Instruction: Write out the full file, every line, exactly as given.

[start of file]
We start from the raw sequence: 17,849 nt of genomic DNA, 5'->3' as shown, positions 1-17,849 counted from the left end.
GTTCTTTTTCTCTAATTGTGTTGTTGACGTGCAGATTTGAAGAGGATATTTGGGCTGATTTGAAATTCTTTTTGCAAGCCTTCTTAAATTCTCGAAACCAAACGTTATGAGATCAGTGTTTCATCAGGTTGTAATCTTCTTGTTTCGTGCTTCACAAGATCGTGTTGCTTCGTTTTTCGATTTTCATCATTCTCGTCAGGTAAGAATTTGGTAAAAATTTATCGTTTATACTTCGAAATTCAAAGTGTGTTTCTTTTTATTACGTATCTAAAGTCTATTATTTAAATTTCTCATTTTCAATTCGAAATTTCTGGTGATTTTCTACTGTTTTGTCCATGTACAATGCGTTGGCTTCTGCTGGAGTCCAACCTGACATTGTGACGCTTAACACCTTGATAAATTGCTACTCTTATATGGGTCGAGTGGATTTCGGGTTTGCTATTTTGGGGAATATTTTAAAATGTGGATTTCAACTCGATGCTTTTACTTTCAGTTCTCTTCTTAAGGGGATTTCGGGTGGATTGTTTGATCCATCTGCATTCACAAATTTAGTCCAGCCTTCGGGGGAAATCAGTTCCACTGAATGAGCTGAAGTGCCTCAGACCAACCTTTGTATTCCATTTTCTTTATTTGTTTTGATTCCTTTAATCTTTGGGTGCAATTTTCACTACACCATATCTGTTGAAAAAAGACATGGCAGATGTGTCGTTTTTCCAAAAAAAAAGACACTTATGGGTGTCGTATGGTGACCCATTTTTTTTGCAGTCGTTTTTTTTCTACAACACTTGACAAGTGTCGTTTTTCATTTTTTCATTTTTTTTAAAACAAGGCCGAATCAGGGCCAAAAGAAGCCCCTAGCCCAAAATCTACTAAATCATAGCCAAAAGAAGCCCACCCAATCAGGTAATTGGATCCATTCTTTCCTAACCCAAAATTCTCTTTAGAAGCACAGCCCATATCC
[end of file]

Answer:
We start from the raw sequence: 17,849 nt of genomic DNA, 5'->3' as shown, positions 1-17,849 counted from the left end.
GTTCTTTTTCTCTAATTGTGTTGTTGACGTGCAGATTTGAAGAGGATATTTGGGCTGATTTGAAATTCTTTTTGCAAGCCTTCTTAAATTCTCGAAACCAAACGTTATGAGATCAGTGTTTCATCAGGTTGTAATCTTCTTGTTTCGTGCTTCACAAGATCGTGTTGCTTCGTTTTTCGATTTTCATCATTCTCGTCAGGTAAGAATTTGGTAAAAATTTATCGTTTATACTTCGAAATTCAAAGTGTGTTTCTTTTTATTACGTATCTAAAGTCTATTATTTAAATTTCTCATTTTCAATTCGAAATTTCTGGTGATTTTCTACTGTTTTGTCCATGTACAATGCGTTGGCTTCTGCTGGAGTCCAACCTGACATTGTGACGCTTAACACCTTGATAAATTGCTACTCTTATATGGGTCGAGTGGATTTCGGGTTTGCTATTTTGGGGAATATTTTAAAATGTGGATTTCAACTCGATGCTTTTACTTTCAGTTCTCTTCTTAAGGGGATTTCGGGTGGATTGTTTGATCCATCTGCATTCACAAATTTAGTCCAGCCTTCGGGGGAAATCAGTTCCACTGAATGAGCTGAAGTGCCTCAGACCAACCTTTGTATTCCATTTTCTTTATTTGTTTTGATTCCTTTAATCTTTGGGTGCAATTTTCACTACACCATATCTGTTGAAAAAAGACATGGCAGATGTGTCGTTTTTCCAAAAAAAAAGACACTTATGGGTGTCGTATGGTGACCCATTTTTTTTGCAGTCGTTTTTTTTCTACAACACTTGACAAGTGTCGTTTTTCATTTTTTCATTTTTTTTAAAACAAGGCCGAATCAGGGCCAAAAGAAGCCCCTAGCCCAAAATCTACTAAATCATAGCCAAAAGAAGCCCACCCAATCAGGTAATTGGATCCATTCTTTCCTAACCCAAAATTCTCTTTAGAAGCACAGCCCATATCC